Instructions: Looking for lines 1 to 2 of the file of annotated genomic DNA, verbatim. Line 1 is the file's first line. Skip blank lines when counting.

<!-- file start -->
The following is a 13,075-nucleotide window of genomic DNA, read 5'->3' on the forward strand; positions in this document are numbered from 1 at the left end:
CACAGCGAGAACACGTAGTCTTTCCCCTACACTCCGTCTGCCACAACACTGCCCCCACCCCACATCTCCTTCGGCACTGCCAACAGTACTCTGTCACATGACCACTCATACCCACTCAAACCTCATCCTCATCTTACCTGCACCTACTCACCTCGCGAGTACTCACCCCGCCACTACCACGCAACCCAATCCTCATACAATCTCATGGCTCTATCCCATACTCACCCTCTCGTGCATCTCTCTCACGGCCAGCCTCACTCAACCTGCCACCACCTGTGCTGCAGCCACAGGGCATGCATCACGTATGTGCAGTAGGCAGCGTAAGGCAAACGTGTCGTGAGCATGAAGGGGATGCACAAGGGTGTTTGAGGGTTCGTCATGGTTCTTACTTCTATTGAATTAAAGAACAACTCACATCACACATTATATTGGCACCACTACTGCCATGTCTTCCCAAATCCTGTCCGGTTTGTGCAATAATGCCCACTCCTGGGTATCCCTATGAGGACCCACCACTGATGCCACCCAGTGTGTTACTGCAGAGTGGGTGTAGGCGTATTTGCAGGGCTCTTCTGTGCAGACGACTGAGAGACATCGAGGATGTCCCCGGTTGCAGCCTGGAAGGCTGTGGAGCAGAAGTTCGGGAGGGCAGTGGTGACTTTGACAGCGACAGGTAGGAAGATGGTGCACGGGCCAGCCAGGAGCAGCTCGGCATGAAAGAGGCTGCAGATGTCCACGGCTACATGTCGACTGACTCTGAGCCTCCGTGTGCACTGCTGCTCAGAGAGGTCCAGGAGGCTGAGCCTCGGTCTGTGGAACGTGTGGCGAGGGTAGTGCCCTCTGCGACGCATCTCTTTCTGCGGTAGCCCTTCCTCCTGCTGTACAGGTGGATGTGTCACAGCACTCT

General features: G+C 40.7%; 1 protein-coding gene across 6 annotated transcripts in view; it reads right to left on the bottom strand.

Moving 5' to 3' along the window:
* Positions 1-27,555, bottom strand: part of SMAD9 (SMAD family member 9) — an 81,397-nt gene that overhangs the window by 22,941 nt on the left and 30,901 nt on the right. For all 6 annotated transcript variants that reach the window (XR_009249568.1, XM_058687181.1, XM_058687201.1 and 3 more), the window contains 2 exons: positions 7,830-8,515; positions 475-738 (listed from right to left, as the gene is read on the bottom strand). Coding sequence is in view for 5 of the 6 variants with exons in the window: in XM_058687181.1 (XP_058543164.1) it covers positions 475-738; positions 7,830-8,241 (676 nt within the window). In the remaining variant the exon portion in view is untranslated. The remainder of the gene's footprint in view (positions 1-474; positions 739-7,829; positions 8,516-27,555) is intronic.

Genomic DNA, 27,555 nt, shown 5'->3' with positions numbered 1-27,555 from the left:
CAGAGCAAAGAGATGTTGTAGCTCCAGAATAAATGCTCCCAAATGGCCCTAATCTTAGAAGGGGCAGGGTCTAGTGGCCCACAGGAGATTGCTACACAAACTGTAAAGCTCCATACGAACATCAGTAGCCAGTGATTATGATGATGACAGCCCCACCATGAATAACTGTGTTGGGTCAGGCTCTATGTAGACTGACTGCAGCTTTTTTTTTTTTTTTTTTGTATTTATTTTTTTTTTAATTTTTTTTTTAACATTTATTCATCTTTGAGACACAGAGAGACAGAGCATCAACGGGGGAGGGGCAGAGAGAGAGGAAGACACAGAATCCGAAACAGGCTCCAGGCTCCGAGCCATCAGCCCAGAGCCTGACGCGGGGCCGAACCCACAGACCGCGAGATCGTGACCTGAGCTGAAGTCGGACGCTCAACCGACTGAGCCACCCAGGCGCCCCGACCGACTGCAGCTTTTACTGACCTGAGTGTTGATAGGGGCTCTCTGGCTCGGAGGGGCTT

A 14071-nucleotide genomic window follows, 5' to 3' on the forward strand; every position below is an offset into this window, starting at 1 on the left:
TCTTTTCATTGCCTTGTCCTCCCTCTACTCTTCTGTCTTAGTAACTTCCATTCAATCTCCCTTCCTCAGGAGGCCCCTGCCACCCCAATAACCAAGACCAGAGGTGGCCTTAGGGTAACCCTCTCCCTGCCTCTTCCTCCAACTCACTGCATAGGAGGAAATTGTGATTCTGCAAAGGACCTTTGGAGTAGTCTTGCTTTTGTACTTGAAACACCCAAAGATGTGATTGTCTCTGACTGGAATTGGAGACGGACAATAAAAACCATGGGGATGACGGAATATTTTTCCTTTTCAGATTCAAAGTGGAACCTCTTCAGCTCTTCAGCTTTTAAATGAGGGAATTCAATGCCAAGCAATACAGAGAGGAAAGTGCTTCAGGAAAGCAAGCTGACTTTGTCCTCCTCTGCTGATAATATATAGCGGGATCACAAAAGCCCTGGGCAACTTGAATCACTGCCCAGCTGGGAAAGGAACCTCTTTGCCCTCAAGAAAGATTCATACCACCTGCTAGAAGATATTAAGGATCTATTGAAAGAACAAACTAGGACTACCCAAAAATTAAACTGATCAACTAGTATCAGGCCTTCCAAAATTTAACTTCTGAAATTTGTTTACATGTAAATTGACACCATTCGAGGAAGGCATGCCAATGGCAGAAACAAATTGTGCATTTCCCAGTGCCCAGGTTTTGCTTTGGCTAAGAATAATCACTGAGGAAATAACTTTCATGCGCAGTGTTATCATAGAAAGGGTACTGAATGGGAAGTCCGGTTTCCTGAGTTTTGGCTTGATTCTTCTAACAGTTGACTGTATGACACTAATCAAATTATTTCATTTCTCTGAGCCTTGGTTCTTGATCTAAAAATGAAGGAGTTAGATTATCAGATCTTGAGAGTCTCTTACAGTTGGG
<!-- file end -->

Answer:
The following is a 13,075-nucleotide window of genomic DNA, read 5'->3' on the forward strand; positions in this document are numbered from 1 at the left end:
CACAGCGAGAACACGTAGTCTTTCCCCTACACTCCGTCTGCCACAACACTGCCCCCACCCCACATCTCCTTCGGCACTGCCAACAGTACTCTGTCACATGACCACTCATACCCACTCAAACCTCATCCTCATCTTACCTGCACCTACTCACCTCGCGAGTACTCACCCCGCCACTACCACGCAACCCAATCCTCATACAATCTCATGGCTCTATCCCATACTCACCCTCTCGTGCATCTCTCTCACGGCCAGCCTCACTCAACCTGCCACCACCTGTGCTGCAGCCACAGGGCATGCATCACGTATGTGCAGTAGGCAGCGTAAGGCAAACGTGTCGTGAGCATGAAGGGGATGCACAAGGGTGTTTGAGGGTTCGTCATGGTTCTTACTTCTATTGAATTAAAGAACAACTCACATCACACATTATATTGGCACCACTACTGCCATGTCTTCCCAAATCCTGTCCGGTTTGTGCAATAATGCCCACTCCTGGGTATCCCTATGAGGACCCACCACTGATGCCACCCAGTGTGTTACTGCAGAGTGGGTGTAGGCGTATTTGCAGGGCTCTTCTGTGCAGACGACTGAGAGACATCGAGGATGTCCCCGGTTGCAGCCTGGAAGGCTGTGGAGCAGAAGTTCGGGAGGGCAGTGGTGACTTTGACAGCGACAGGTAGGAAGATGGTGCACGGGCCAGCCAGGAGCAGCTCGGCATGAAAGAGGCTGCAGATGTCCACGGCTACATGTCGACTGACTCTGAGCCTCCGTGTGCACTGCTGCTCAGAGAGGTCCAGGAGGCTGAGCCTCGGTCTGTGGAACGTGTGGCGAGGGTAGTGCCCTCTGCGACGCATCTCTTTCTGCGGTAGCCCTTCCTCCTGCTGTACAGGTGGATGTGTCACAGCACTCT